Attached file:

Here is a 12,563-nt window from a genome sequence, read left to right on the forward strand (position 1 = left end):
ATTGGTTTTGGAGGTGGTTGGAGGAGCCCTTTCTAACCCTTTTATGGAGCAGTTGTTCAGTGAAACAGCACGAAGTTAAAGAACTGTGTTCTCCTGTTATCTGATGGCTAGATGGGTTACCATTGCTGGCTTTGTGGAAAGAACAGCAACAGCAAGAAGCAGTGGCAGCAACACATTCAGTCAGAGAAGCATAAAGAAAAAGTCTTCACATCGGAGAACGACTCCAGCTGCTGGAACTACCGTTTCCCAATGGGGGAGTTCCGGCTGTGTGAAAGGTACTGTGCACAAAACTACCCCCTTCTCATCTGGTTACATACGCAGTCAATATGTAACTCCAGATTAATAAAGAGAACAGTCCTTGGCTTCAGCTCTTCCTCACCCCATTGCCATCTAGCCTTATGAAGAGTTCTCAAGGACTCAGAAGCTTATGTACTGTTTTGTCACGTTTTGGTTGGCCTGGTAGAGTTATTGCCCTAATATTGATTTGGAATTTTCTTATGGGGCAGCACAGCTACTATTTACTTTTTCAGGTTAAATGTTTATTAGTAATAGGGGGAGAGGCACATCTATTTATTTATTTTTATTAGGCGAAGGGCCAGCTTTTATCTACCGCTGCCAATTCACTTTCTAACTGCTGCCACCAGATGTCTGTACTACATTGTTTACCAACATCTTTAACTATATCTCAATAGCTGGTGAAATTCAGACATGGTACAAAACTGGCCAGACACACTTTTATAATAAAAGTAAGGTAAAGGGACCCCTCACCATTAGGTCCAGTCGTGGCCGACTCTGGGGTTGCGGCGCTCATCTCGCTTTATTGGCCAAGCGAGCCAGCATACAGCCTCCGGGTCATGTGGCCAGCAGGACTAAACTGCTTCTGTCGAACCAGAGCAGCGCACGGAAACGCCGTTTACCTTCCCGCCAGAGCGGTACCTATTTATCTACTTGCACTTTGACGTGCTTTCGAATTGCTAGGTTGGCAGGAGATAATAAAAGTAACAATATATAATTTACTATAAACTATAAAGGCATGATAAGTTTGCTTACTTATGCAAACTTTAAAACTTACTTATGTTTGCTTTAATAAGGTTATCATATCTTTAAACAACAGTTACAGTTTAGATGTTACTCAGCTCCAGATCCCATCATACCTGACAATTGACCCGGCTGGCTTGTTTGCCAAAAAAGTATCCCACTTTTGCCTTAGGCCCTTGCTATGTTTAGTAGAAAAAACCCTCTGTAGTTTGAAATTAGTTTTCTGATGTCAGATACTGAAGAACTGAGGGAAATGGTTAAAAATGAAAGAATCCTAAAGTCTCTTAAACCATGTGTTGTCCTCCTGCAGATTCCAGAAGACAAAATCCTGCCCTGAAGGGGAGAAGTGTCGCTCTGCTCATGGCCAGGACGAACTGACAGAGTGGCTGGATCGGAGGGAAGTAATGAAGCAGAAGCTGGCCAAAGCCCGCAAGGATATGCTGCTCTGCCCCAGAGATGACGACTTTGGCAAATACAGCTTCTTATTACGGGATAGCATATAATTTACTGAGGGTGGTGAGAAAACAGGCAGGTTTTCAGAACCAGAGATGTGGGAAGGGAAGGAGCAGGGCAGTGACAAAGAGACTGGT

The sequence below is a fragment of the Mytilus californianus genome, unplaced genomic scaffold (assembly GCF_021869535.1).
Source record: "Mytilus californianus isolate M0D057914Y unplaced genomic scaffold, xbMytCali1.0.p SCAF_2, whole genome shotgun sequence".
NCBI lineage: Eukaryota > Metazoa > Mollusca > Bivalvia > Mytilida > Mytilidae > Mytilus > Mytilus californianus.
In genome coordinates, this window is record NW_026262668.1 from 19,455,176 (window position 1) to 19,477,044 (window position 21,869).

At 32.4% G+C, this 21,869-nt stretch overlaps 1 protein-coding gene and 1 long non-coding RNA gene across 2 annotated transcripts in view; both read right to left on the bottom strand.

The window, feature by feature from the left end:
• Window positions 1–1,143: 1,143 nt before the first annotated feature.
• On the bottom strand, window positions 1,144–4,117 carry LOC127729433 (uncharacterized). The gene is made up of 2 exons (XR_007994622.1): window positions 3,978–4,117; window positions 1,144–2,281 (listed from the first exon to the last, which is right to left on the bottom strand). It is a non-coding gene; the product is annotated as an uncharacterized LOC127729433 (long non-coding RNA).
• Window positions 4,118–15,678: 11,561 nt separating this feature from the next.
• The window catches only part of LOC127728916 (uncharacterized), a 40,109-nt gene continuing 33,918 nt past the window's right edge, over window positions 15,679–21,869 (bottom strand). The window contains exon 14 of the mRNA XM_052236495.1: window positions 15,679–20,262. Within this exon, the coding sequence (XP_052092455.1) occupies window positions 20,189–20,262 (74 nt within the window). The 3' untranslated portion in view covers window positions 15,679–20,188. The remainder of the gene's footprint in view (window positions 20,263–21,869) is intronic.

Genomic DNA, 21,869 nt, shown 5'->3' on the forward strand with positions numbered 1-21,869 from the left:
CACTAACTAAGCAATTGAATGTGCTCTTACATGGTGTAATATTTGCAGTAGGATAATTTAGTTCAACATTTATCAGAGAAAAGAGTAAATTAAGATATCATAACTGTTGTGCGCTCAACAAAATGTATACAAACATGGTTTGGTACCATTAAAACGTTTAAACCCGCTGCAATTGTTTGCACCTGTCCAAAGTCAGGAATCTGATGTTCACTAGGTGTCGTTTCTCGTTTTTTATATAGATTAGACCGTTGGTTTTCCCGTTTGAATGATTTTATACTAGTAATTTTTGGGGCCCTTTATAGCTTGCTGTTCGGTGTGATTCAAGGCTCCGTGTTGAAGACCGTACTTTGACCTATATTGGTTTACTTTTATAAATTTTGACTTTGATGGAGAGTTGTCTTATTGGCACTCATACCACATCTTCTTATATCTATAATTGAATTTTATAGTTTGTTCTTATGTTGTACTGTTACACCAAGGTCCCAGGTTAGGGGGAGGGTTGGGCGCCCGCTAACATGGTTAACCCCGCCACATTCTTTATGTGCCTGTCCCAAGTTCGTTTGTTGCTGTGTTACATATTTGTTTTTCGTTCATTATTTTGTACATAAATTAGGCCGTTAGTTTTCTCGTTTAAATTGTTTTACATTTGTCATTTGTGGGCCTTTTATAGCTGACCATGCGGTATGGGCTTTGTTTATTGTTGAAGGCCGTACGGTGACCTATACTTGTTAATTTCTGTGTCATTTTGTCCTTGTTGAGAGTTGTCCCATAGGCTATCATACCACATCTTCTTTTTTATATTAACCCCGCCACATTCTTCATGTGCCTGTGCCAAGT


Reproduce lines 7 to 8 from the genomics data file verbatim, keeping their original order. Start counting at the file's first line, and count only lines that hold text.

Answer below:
At 32.4% G+C, this 21,869-nt stretch overlaps 1 protein-coding gene and 1 long non-coding RNA gene across 2 annotated transcripts in view; both read right to left on the bottom strand.

The window, feature by feature from the left end: